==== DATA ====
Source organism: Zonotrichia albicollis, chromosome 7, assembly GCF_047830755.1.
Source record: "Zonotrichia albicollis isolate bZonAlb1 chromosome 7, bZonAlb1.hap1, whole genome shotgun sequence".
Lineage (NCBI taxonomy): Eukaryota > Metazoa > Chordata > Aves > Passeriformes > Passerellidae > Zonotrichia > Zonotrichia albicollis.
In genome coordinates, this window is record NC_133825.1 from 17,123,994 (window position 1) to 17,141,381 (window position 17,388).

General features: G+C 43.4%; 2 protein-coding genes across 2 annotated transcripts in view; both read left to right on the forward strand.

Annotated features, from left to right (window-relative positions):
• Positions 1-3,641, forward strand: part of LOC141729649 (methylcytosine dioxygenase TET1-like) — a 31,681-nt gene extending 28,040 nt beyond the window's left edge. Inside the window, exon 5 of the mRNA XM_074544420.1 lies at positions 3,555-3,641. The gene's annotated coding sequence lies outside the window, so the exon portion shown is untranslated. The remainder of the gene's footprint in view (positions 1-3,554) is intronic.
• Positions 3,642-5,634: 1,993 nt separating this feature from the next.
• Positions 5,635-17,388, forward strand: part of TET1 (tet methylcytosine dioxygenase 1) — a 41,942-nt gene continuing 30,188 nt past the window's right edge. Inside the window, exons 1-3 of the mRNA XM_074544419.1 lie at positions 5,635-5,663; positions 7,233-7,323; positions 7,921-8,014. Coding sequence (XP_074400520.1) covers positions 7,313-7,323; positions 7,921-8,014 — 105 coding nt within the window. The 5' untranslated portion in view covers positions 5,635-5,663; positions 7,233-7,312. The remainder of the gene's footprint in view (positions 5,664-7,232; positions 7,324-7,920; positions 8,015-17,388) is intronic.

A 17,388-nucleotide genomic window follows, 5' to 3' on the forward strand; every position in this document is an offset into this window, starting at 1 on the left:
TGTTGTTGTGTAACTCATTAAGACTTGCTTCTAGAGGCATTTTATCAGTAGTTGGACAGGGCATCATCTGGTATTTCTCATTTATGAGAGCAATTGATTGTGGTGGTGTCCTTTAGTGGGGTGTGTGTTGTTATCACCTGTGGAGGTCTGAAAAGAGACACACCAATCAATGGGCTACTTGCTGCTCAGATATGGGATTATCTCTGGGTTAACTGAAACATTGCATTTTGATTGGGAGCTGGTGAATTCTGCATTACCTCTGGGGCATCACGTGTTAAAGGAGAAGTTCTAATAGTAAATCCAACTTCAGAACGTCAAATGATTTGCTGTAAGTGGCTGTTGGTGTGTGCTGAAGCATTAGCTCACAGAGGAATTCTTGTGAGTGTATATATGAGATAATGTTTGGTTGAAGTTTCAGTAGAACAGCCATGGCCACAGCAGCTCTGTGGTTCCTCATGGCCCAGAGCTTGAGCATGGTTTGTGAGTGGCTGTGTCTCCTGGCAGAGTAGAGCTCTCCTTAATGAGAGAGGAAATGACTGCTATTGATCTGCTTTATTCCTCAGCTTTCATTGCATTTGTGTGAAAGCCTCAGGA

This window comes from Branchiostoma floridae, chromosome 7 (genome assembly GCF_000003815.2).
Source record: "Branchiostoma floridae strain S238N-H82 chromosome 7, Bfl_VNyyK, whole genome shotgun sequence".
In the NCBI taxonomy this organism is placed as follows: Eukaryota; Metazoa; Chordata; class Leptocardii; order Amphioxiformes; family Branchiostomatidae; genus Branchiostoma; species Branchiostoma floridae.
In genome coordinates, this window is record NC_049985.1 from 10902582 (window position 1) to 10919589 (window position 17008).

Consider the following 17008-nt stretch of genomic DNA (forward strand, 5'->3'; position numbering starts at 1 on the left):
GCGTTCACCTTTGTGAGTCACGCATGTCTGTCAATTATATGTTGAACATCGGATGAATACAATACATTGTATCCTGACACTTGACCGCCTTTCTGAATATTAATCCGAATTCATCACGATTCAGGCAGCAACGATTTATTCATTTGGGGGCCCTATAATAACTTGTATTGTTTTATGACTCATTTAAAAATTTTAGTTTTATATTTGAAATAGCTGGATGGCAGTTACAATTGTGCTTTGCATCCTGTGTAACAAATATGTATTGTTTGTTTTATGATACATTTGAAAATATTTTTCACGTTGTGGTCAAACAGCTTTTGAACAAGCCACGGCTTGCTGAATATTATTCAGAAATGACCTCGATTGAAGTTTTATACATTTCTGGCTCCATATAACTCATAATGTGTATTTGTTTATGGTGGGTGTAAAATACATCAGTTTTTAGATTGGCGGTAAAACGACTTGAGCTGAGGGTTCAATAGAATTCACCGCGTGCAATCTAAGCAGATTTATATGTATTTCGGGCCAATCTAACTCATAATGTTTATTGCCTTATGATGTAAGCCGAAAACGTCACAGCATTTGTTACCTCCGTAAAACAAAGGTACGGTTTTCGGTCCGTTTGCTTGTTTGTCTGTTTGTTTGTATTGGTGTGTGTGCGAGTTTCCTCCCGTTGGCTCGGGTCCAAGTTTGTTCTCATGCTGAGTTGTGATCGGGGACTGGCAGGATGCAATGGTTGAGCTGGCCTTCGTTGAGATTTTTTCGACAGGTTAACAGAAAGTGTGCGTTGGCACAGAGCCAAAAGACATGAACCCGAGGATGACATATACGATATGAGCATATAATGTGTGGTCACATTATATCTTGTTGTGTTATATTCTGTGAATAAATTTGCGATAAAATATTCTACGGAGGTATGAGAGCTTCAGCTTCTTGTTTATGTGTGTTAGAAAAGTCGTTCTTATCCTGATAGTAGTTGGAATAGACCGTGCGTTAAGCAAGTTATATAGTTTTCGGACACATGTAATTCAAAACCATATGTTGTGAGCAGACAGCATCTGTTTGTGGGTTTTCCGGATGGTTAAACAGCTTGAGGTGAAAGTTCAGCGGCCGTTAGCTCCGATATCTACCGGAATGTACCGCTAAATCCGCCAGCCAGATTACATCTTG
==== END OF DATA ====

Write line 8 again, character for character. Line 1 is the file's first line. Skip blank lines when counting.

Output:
• Positions 3,642-5,634: 1,993 nt separating this feature from the next.